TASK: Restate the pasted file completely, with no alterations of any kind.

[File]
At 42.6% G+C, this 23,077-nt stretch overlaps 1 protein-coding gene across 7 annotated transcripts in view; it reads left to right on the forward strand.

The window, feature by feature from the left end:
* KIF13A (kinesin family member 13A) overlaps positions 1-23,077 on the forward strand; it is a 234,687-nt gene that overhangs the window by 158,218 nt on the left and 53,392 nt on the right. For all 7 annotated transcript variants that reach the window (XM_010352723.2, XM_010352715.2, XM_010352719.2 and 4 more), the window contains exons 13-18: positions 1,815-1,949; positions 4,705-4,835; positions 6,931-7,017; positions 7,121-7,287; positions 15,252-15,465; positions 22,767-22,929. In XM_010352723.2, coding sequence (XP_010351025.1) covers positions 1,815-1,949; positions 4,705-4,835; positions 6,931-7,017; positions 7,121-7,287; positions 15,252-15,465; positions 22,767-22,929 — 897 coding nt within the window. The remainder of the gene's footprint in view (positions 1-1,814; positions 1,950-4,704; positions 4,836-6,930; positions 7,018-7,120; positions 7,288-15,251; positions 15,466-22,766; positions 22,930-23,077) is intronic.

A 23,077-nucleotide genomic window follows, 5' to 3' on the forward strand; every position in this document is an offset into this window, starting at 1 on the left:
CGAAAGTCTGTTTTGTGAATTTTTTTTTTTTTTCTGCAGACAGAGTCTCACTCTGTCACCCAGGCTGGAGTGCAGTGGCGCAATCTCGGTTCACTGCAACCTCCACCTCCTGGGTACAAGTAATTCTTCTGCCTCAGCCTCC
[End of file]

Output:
At 42.6% G+C, this 23,077-nt stretch overlaps 1 protein-coding gene across 7 annotated transcripts in view; it reads left to right on the forward strand.

The window, feature by feature from the left end:
* KIF13A (kinesin family member 13A) overlaps positions 1-23,077 on the forward strand; it is a 234,687-nt gene that overhangs the window by 158,218 nt on the left and 53,392 nt on the right. For all 7 annotated transcript variants that reach the window (XM_010352723.2, XM_010352715.2, XM_010352719.2 and 4 more), the window contains exons 13-18: positions 1,815-1,949; positions 4,705-4,835; positions 6,931-7,017; positions 7,121-7,287; positions 15,252-15,465; positions 22,767-22,929. In XM_010352723.2, coding sequence (XP_010351025.1) covers positions 1,815-1,949; positions 4,705-4,835; positions 6,931-7,017; positions 7,121-7,287; positions 15,252-15,465; positions 22,767-22,929 — 897 coding nt within the window. The remainder of the gene's footprint in view (positions 1-1,814; positions 1,950-4,704; positions 4,836-6,930; positions 7,018-7,120; positions 7,288-15,251; positions 15,466-22,766; positions 22,930-23,077) is intronic.

A 23,077-nucleotide genomic window follows, 5' to 3' on the forward strand; every position in this document is an offset into this window, starting at 1 on the left:
CGAAAGTCTGTTTTGTGAATTTTTTTTTTTTTTCTGCAGACAGAGTCTCACTCTGTCACCCAGGCTGGAGTGCAGTGGCGCAATCTCGGTTCACTGCAACCTCCACCTCCTGGGTACAAGTAATTCTTCTGCCTCAGCCTCC